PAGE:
Our infrastructure is designed to be highly scalable, asynchronous, secure, and put data privacy first. We built our infrastructure from the ground up and out of many different components to create a best-in-class experience around these objectives.
Before we get into our architecture it may be helpful to go over an example client application. For this example, we will cover a small event-driven application.
Typically, event-driven systems consist of:
a message bus
The message bus layer can be anything from Kafka, Rabbit, SQS, and many more. The order, payment, and shipping applications represent event producers that generate information for consumers which are typically backend applications that execute tasks based on the generated messages.
Connecting to Batch
The plumber client is then configured to consume a copy of the message queue and deliver them to Batch.
Once the plumber client is connected to the application message bus. The event collection process begins.
Plumber pulls events off the message bus and then sends them into Batch's infrastructure where they are processed by the writer and eventually collected into an S3 bucket.
All collected events are searchable via our search API and dashboard.
The replay process allows clients to use the search API to filter and replay specific events or all events they have stored in a collection.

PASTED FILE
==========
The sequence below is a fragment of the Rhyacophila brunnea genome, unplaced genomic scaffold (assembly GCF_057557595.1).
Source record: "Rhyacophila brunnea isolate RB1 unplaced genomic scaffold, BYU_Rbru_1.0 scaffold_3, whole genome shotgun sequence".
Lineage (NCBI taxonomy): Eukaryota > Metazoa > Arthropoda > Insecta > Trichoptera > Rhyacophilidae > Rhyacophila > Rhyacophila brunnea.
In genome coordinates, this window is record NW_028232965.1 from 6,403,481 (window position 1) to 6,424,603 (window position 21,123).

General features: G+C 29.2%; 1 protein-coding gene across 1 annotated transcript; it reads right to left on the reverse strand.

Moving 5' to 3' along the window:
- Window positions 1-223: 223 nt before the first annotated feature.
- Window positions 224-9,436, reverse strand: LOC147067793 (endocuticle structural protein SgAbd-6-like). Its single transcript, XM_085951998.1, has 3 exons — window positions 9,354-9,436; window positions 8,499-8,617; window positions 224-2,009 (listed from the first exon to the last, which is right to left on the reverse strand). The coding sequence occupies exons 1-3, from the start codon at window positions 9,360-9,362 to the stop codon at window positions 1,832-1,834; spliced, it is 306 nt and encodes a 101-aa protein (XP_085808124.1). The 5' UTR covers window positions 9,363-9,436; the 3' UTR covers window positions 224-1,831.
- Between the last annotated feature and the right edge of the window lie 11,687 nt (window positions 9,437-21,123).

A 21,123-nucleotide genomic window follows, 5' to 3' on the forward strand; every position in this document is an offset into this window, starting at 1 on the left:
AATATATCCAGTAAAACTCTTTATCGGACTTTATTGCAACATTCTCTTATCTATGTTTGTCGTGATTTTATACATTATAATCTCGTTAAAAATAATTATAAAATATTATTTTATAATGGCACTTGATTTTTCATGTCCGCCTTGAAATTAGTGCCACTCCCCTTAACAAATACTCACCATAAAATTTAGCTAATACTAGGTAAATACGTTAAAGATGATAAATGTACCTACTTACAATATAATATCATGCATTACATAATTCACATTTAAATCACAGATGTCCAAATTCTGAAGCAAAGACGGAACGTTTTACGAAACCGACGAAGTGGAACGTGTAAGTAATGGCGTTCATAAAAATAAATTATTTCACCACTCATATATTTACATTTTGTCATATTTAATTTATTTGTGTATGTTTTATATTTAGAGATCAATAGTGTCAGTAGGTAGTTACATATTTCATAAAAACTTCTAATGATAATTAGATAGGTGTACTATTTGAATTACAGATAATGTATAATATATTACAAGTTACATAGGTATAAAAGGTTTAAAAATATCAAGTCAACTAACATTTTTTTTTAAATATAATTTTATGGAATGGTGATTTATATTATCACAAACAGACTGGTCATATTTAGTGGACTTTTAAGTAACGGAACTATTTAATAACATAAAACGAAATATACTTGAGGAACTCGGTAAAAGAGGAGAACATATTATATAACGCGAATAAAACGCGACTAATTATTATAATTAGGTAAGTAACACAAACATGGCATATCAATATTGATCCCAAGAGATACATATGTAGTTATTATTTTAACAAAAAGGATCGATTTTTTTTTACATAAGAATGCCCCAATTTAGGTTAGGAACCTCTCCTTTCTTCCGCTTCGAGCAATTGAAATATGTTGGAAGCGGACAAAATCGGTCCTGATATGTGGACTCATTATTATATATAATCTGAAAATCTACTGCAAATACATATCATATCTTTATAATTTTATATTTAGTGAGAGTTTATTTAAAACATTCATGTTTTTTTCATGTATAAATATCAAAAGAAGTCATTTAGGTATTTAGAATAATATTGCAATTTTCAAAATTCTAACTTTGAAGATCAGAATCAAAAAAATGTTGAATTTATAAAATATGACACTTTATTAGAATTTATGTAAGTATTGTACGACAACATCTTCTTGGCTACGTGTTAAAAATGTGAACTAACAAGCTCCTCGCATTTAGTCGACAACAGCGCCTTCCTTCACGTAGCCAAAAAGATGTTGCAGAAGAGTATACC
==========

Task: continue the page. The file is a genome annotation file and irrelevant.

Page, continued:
Client destinations can range from simple HTTP endpoints to Kafka, RabbitMQ, or SQS.
Below is the full overview of our architecture. From the client-side plumber deployment all the way down to our replay service.
The writers do a lot of heavy lifting:
It pulls messages off our cache (Kafka)
Discovers the schema of inbound messages/events
Generates optimally formatted parquet data
Write the messages to search
Writes (partitioned) parquet data to S3
Updates our internal metrics service on the statistics about the collected messages/events
Our S3 storage are highly optimized data lakes storing a copy of all messages and formatted as parquet files.
SearchCache is a large cluster of servers designed to return quick results of your most recent data.
Replayer pulls the original formatted message off of S3 and replays to your desired endpoint.
This is some of the tech that Batch uses:
Docker for container runtime
Kubernetes for container orchestration
RabbitMQ for internal service messaging
Kafka for event collection buffer
ElasticSearch for short-term storage & search
PostgreSQL for traditional, relational data storage
Timescale for metrics
Etcd for long-term cache
We ❤️ Golang and are a proud Go shop - Go is perfectly suited for building reliable and performant distributed systems. Our backend is 100% Go.
We utilize event driven systems architecture (with a pinch of event sourcing) to further increase service reliability.
Finally, we use Batch for our internal message system which allows us to rebuild state if things ever go wrong.
The excellent folks over at Community do something very similar (except using Elixir) and they've had awesome success. <TODO: Link to tweets or blog post>
NOTE: If this sounds interesting to you and something you'd like to work on - shoot us a message [email protected].